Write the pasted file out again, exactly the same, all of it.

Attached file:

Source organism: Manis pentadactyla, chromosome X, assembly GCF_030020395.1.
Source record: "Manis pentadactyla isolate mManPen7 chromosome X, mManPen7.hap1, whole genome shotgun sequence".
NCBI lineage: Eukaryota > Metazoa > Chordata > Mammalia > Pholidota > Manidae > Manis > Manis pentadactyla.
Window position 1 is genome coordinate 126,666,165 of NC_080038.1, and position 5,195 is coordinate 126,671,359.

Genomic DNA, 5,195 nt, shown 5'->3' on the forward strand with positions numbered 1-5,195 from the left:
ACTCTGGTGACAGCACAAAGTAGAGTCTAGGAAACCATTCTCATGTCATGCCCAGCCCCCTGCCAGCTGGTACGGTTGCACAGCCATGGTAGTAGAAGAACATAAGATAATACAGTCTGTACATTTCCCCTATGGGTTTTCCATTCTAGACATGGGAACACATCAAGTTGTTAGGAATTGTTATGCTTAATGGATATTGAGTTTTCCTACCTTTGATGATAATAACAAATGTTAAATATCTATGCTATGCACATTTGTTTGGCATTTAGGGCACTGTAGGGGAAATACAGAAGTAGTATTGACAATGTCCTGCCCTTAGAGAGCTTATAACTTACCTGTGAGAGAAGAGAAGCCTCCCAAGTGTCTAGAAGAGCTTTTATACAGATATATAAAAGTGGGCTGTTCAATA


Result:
Source organism: Manis pentadactyla, chromosome X, assembly GCF_030020395.1.
Source record: "Manis pentadactyla isolate mManPen7 chromosome X, mManPen7.hap1, whole genome shotgun sequence".
NCBI lineage: Eukaryota > Metazoa > Chordata > Mammalia > Pholidota > Manidae > Manis > Manis pentadactyla.
Window position 1 is genome coordinate 126,666,165 of NC_080038.1, and position 5,195 is coordinate 126,671,359.

Genomic DNA, 5,195 nt, shown 5'->3' on the forward strand with positions numbered 1-5,195 from the left:
ACTCTGGTGACAGCACAAAGTAGAGTCTAGGAAACCATTCTCATGTCATGCCCAGCCCCCTGCCAGCTGGTACGGTTGCACAGCCATGGTAGTAGAAGAACATAAGATAATACAGTCTGTACATTTCCCCTATGGGTTTTCCATTCTAGACATGGGAACACATCAAGTTGTTAGGAATTGTTATGCTTAATGGATATTGAGTTTTCCTACCTTTGATGATAATAACAAATGTTAAATATCTATGCTATGCACATTTGTTTGGCATTTAGGGCACTGTAGGGGAAATACAGAAGTAGTATTGACAATGTCCTGCCCTTAGAGAGCTTATAACTTACCTGTGAGAGAAGAGAAGCCTCCCAAGTGTCTAGAAGAGCTTTTATACAGATATATAAAAGTGGGCTGTTCAATA